Naomi Osaka, the world’s highest-paid female athlete, says the voices of prominent athletes can be more influential than those of politicians and is determined hers will be heard on the subject of racial injustice.

The two-time Grand Slam champion has faced a backlash on social media after throwing her support behind the Black Lives Matter protests in the wake of the death of George Floyd, an unarmed black man who died while pinned face down by three Minneapolis police officers on May 25.

The 22-year-old Osaka, who has a Japanese mother and Haitian father but grew up and lives mostly in the United States, says she has no intention of backing down and hopes to help drive real and permanent social change.

“I’m vocal because I believe in the movement and want to try to use my platform to facilitate change,” Osaka said via email.

“George Floyd’s murder and the situation generally in America has had a big impact on me.

“Being silent is never the answer. Everyone should have a voice in the matter and use it.”

The death of Floyd while in the custody of the Minneapolis police has sparked worldwide protests against racism and calls for reforms in U.S. law enforcement.

Osaka said she had marched in Minneapolis and attended other Black Lives Matter protests in Los Angeles, where she lives.

She says the climate has changed considerably since quarterback Colin Kaepernick took a knee during the national anthem before a 2016 NFL game and paid for his protest by being ostracized by the league.

“Colin has been putting this message out since 2016. It took a pandemic, an economic crisis and a torturous murder on camera, all at the same time, for people to really hear him,” she said.

“It shouldn’t have been that way. If the NFL wants to show that they really care the first thing they should do is take a knee together and give Colin his job back.

“That some people have said we as athletes should stick to sports is really insulting.”

NFL Commissioner Roger Goodell said last week the league had made mistakes in not listening to players and encouraged them “to speak out and peacefully protest”.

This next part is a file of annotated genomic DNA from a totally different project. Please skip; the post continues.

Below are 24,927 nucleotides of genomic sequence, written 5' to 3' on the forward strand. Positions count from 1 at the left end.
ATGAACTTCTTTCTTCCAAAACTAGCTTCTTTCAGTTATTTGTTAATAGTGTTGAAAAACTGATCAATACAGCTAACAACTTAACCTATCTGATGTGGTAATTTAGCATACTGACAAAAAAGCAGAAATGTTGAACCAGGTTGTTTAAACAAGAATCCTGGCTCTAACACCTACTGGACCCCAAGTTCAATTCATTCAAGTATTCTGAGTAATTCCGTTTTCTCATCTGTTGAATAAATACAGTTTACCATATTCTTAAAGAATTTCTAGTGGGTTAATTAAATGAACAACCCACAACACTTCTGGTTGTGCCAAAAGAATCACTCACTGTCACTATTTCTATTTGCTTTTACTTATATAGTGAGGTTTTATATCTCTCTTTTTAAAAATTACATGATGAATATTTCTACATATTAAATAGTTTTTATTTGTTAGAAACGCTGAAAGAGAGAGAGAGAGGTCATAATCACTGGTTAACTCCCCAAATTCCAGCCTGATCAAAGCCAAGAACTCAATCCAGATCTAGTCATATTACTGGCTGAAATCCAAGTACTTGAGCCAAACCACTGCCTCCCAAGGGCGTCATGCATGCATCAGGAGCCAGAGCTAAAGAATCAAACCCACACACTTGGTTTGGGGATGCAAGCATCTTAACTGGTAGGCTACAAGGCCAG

In response to her comments on social media, Osaka has been told to “stay in her lane” and focus on tennis but has chosen to respond to her critics with argument and a few amusing GIFs.

“I probably shouldn’t read all the trolling but it’s hard to avoid,” said Osaka, who has over a million followers on Instagram.

“Using humor is definitely one mechanism to expose these people … Calling them out for their ignorance and racism is also worthwhile sometimes.

“I’m more sad for them than myself — to be so hateful and ignorant can’t be an easy way to live life.”

Osaka said racism needed to be challenged all around the world and was delighted to see Black Live Matter protests in Japan, the country she represents on the international stage.

On Tuesday, NHK had to apologize for an animated video aimed at explaining the U.S. protests that sparked outrage for its depiction of black Americans.

Osaka retweeted the public broadcaster’s video with a GIF expressing bewilderment.

“We have been trying for hundreds of years and a change is long overdue,” she said.

“I do think this time there is a different feel and energy, and the protests are so far reaching. There have even been BLM marches in Japan! That makes me so happy.

“So I’m hopeful for change, I’ll keep campaigning for change, and I demand a better future for the next generation.”

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